Load Shapes

To visualize when energy is produced, used, or saved, it can be graphed as load shapes, where the x-axis represents the time period (hour, day, month) and the y-axis represents the energy produced/used/saved (or percent of peak load). Load shapes can either show the variation in energy demand for a utility (or energy produced) over time, the variation in consumption for an end-use, or the variation in consumption from an efficient piece of equipment compared to its baseline.

The chart below provides example load shapes. It shows the summer (June to July) residential load shapes for three end uses in Middlesex County, MA, where I live. As you can see, the energy used for cooling is lowest at night and in the early morning and rises throughout the day to peak in the late afternoon (aligning with the New England ISO system peak). By comparison, the energy used for plug loads is very stable throughout the day, while the energy used for interior lighting is low throughout the day, highest in the evening, and very low after midnight. Although improving the efficiency of any of these end uses would reduce the overall energy use, targeting cooling equipment in the afternoon would have the greatest impact on reducing demand when the electric grid is likely most burdened. Shifting that energy use to earlier or later in the day through some sort of storage may not reduce overall energy consumption, but would help reduce demand at peak times.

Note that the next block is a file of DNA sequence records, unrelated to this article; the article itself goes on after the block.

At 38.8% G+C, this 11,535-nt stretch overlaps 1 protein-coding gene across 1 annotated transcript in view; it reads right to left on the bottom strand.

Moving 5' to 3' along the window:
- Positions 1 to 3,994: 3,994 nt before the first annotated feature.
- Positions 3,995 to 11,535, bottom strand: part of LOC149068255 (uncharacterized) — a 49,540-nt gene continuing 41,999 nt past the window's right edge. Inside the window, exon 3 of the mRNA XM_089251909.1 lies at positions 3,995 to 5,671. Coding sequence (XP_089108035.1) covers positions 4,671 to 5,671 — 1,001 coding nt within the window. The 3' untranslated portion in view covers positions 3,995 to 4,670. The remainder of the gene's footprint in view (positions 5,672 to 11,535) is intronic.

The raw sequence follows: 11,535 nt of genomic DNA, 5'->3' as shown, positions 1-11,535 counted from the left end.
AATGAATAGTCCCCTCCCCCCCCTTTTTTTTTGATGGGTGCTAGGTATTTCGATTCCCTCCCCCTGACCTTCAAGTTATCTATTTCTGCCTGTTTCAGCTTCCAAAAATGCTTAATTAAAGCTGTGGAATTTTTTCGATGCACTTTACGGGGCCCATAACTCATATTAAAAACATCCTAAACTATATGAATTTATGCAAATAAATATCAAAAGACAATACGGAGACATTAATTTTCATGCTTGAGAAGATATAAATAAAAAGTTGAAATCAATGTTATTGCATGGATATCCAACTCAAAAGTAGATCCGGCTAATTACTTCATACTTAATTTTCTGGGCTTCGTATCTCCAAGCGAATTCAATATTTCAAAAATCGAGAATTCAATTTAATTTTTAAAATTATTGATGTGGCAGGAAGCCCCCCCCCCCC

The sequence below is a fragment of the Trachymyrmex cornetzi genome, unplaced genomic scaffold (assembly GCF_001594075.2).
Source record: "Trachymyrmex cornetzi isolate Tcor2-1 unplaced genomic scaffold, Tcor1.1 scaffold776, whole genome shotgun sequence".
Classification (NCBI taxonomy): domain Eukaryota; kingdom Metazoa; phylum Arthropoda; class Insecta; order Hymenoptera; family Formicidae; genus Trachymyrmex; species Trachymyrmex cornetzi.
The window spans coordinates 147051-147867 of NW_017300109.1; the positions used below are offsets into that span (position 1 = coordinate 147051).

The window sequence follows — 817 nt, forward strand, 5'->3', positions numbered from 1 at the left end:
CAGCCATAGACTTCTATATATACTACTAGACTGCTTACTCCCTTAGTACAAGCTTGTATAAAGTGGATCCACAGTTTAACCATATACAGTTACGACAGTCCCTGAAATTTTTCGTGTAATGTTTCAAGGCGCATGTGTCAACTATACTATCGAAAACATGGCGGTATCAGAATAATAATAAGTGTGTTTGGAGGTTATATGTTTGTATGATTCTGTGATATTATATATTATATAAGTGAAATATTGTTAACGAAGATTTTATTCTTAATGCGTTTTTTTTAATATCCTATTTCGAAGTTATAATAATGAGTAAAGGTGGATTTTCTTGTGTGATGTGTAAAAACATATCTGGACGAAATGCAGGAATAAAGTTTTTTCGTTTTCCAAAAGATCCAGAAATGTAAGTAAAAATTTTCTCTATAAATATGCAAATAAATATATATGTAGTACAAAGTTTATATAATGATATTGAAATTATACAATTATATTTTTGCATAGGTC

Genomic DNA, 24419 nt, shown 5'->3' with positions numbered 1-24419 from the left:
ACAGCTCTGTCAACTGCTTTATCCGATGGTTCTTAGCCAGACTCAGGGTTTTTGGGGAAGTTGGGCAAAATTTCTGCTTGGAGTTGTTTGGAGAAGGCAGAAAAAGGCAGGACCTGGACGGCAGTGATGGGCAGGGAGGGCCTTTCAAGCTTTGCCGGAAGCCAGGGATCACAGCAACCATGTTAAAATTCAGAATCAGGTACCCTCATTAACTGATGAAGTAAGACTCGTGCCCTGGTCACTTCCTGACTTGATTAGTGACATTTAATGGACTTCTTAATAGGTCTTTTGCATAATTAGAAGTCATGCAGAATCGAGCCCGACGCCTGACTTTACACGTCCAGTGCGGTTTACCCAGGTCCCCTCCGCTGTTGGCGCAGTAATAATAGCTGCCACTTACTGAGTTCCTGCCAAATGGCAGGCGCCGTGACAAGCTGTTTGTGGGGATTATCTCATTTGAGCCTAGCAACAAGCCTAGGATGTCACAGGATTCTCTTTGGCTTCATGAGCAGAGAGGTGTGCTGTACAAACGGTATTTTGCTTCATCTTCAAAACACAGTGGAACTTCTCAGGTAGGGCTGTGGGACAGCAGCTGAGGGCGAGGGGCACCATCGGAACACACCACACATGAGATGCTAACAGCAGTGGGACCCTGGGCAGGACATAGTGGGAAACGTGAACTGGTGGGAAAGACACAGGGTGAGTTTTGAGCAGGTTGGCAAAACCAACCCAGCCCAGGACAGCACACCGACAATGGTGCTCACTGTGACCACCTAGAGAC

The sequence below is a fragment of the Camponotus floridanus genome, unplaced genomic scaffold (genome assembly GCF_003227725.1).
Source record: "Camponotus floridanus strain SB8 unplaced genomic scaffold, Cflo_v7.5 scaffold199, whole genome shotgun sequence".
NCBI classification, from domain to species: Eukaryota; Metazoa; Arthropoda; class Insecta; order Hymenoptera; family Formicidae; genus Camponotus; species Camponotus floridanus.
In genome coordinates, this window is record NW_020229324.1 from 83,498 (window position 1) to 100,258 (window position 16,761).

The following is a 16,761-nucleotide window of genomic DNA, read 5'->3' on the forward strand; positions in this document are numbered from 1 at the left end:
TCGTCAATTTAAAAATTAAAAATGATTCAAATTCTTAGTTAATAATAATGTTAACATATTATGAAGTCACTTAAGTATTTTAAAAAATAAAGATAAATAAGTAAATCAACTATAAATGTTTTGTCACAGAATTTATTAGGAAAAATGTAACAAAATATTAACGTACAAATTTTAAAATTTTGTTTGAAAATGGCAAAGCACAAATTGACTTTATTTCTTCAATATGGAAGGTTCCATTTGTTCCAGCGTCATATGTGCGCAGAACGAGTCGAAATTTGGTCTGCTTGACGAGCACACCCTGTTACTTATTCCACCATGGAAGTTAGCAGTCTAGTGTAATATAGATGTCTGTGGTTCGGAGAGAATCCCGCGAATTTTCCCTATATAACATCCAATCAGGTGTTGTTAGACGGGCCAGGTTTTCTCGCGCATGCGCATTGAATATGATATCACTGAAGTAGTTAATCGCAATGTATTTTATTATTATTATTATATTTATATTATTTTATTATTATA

Source: NREL ResStock National Load Profiles by PUMA Northeast 2018